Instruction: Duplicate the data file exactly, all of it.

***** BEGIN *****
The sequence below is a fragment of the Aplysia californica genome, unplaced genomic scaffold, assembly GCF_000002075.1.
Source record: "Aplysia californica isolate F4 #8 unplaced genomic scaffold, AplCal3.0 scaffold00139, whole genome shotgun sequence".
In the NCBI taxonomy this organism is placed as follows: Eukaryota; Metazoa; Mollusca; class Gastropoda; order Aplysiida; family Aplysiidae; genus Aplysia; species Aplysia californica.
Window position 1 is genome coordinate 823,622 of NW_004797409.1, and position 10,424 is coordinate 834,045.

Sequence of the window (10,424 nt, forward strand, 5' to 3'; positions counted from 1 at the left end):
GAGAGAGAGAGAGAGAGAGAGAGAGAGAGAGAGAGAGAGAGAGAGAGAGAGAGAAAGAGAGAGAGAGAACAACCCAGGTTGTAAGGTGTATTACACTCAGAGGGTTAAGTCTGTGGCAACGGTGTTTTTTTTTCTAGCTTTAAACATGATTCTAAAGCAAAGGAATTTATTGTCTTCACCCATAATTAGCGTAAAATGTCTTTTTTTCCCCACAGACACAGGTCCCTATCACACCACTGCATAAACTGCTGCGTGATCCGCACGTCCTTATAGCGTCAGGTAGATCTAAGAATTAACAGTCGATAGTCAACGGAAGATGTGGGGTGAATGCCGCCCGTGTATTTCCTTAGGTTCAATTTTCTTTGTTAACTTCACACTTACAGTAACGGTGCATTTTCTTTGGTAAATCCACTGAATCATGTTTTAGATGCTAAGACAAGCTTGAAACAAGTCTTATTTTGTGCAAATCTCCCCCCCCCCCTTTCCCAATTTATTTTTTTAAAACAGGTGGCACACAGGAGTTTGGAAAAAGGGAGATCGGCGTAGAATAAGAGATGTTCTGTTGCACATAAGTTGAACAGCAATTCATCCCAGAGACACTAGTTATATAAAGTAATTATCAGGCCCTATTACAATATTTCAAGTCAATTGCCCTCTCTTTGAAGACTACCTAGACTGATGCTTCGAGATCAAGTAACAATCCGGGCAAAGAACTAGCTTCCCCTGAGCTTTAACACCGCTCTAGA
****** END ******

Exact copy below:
The sequence below is a fragment of the Aplysia californica genome, unplaced genomic scaffold, assembly GCF_000002075.1.
Source record: "Aplysia californica isolate F4 #8 unplaced genomic scaffold, AplCal3.0 scaffold00139, whole genome shotgun sequence".
In the NCBI taxonomy this organism is placed as follows: Eukaryota; Metazoa; Mollusca; class Gastropoda; order Aplysiida; family Aplysiidae; genus Aplysia; species Aplysia californica.
Window position 1 is genome coordinate 823,622 of NW_004797409.1, and position 10,424 is coordinate 834,045.

Sequence of the window (10,424 nt, forward strand, 5' to 3'; positions counted from 1 at the left end):
GAGAGAGAGAGAGAGAGAGAGAGAGAGAGAGAGAGAGAGAGAGAGAGAGAGAGAAAGAGAGAGAGAGAACAACCCAGGTTGTAAGGTGTATTACACTCAGAGGGTTAAGTCTGTGGCAACGGTGTTTTTTTTTCTAGCTTTAAACATGATTCTAAAGCAAAGGAATTTATTGTCTTCACCCATAATTAGCGTAAAATGTCTTTTTTTCCCCACAGACACAGGTCCCTATCACACCACTGCATAAACTGCTGCGTGATCCGCACGTCCTTATAGCGTCAGGTAGATCTAAGAATTAACAGTCGATAGTCAACGGAAGATGTGGGGTGAATGCCGCCCGTGTATTTCCTTAGGTTCAATTTTCTTTGTTAACTTCACACTTACAGTAACGGTGCATTTTCTTTGGTAAATCCACTGAATCATGTTTTAGATGCTAAGACAAGCTTGAAACAAGTCTTATTTTGTGCAAATCTCCCCCCCCCCCTTTCCCAATTTATTTTTTTAAAACAGGTGGCACACAGGAGTTTGGAAAAAGGGAGATCGGCGTAGAATAAGAGATGTTCTGTTGCACATAAGTTGAACAGCAATTCATCCCAGAGACACTAGTTATATAAAGTAATTATCAGGCCCTATTACAATATTTCAAGTCAATTGCCCTCTCTTTGAAGACTACCTAGACTGATGCTTCGAGATCAAGTAACAATCCGGGCAAAGAACTAGCTTCCCCTGAGCTTTAACACCGCTCTAGA